Carbon Sequestration

Market Resources
Informational Publications


Forests are being recognized in financial markets for the ecosystem services that they provide, such as biomass for renewable energy, clean water, clean air, habitat for wildlife (especially threatened & endangered species) and now carbon sequestration. Carbon storage is one method used to offset carbon emissions in the form of carbon dioxide (CO2), which increases global warming.

The advantage of forests providing these new ecosystem services versus other systems, such as algae farms for energy, or underground storage tanks for carbon dioxide, is that our forests provide other amenities that alternative carbon storage systems do not provide, such as clean air and water, wildlife habitat (especially for threatened and endangered species), protection from soil erosion, wood products, and recreation for humans. Finally, these new ecosystem services will reward forest landowners with increased revenue opportunities for their forestland and keep local economies strong.


New market trading platforms, government regulations, and financial incentives are emerging with the goal to reduce CO2 emitted to the atmosphere. Entities that emit CO2 are required in some situations to turn around and sequester CO2 out of the atmosphere in order to remain carbon neutral, or pay for this sequestered service from another entity. Currently, there is no overreaching transfer mechanism in place to trade CO2 credits from storers to emitters. Until these markets are developed and standardized the Alabama Forestry Commission recommends that forest landowners and emitters be very careful in making any long term contractual commitments. While there are great opportunities for increased incomes from forestry operations, there are also substantial risks that every entity must evaluate.


Most trading platforms sell and buy units of carbon dioxide equivalent in metric tonnes (MTCO2e). An equivalent metric tonne of CO2 is abbreviated MTCO2e.

A molecule of carbon dioxide includes the weight of the gas, which is more than the weight of the carbon alone because the gas also includes two oxygen atoms. A simple multiplication factor, 3.67, can be used to convert carbon to carbon dioxide equivalent. (The multiplication factor of 3.67 is derived by comparing the molecular weight of carbon with the molecular weight of oxygen (CO2 = 12+16+16=44. C = 12.) As carbon combines with oxygen to form CO2 the total molecular weight increases at a consistent ratio of 44/12 or 3.67)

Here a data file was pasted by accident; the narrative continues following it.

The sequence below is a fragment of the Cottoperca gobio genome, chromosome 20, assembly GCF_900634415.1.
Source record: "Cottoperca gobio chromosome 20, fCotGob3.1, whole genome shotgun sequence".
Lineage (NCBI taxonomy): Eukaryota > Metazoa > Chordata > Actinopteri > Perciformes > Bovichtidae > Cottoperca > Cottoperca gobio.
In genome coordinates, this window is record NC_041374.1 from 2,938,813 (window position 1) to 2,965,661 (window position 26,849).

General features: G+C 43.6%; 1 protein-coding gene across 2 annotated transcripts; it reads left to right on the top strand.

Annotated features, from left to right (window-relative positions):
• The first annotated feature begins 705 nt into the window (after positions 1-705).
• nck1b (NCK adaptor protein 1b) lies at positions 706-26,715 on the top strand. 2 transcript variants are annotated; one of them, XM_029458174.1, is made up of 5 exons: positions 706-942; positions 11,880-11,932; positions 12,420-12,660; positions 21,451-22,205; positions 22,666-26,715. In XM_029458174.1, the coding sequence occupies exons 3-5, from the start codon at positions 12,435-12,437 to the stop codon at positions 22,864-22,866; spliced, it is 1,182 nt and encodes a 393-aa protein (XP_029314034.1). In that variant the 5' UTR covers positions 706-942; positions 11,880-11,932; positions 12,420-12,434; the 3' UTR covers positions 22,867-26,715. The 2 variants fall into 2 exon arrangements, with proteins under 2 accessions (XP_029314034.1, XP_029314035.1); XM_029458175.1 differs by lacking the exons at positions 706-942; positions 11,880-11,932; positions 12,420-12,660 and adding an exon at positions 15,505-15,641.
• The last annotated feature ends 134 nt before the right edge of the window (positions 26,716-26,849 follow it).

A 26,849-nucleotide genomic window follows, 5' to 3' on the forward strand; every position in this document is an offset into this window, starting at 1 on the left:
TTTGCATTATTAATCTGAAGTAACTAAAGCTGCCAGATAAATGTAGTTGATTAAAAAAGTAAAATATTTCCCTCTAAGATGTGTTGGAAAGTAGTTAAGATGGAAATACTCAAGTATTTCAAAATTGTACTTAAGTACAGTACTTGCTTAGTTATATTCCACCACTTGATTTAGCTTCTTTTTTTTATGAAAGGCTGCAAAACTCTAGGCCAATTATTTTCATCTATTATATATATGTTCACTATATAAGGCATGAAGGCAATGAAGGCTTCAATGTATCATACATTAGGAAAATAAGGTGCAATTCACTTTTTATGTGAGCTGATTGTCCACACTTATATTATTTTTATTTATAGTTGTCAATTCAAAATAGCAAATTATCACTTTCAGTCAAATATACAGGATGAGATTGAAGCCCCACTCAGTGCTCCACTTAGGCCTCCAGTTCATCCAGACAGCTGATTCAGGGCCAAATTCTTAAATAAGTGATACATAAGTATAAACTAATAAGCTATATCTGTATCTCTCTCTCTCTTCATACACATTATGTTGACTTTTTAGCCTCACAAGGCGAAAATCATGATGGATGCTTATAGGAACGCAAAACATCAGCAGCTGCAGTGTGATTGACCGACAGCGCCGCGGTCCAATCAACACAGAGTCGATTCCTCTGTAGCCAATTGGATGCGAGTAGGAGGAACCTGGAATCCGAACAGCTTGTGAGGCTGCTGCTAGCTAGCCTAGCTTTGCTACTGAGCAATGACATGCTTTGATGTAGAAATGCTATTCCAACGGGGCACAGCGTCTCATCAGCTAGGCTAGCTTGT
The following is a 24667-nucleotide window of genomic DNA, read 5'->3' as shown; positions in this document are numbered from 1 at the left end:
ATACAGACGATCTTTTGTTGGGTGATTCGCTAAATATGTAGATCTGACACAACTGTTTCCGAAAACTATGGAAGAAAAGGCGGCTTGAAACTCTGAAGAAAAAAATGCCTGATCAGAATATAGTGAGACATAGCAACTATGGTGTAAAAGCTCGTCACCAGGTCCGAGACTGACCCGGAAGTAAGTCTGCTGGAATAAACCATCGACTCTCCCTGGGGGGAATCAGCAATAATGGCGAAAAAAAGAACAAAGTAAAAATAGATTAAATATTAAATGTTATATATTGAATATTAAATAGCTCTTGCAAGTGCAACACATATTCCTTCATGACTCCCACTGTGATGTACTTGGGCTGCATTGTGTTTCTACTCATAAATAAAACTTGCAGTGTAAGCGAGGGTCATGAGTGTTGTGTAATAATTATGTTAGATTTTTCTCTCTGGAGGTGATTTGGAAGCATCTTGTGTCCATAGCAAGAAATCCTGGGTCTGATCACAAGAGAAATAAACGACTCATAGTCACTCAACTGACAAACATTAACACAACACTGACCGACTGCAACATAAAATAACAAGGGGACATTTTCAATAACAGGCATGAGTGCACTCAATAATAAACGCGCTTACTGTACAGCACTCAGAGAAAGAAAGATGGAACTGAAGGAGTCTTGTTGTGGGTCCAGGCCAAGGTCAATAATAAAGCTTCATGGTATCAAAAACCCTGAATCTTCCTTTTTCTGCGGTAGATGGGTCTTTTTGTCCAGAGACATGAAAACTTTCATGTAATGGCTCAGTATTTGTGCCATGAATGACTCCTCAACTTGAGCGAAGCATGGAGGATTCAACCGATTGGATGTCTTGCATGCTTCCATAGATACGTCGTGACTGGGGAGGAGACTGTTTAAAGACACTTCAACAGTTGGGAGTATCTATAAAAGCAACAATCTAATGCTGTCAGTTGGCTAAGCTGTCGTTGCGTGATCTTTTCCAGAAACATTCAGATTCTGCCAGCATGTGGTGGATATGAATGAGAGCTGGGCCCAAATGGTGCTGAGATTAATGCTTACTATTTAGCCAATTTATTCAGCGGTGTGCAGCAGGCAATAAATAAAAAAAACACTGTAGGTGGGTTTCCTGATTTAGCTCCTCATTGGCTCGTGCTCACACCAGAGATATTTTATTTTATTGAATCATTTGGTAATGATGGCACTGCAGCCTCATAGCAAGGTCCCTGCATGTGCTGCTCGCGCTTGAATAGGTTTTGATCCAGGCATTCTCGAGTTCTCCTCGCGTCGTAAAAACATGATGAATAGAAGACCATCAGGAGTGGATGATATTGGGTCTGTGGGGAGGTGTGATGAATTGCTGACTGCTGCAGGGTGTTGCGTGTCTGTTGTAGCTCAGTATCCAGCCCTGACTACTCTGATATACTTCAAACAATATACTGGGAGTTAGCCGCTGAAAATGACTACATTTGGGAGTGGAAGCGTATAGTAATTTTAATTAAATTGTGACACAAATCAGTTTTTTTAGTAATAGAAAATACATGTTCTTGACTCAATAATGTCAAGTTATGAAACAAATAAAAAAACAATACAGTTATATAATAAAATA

Forestry management activities, such as reforestation or harvesting, can be significant sources or sinks for carbon. Site preparation burning, fertilizing, thinning, salvage cuts, hardwood control, livestock grazing, and many other management activities influence carbon storage in a forest stand, and are also important for the health and vitality of a growing forest. Forest landowners must consider the ability to continue these management activities before entering long-term contracts (i.e. greater than 15 years in length) to sequester carbon. A result of entering into a contract agreement which limits these management activities could result in forest stagnation, creating significant forest health issues (such as increased risks of southern pine beetle infestations or destructive wildfires). Additionally, stagnate forests create closed canopies which limit use by wildlife.


Additional Resources:

- How much carbon have your trees stored?
- Carbon Sequestration Publications
- Carbon Sequestration Website
- Carbon Sequestration FAQs

The Alabama Forestry Commission is currently updating information on the Carbon Sequestration Webpage as new developments occur. Please periodically check this website for new updates.

For more information contact:
Alabama Forestry Commission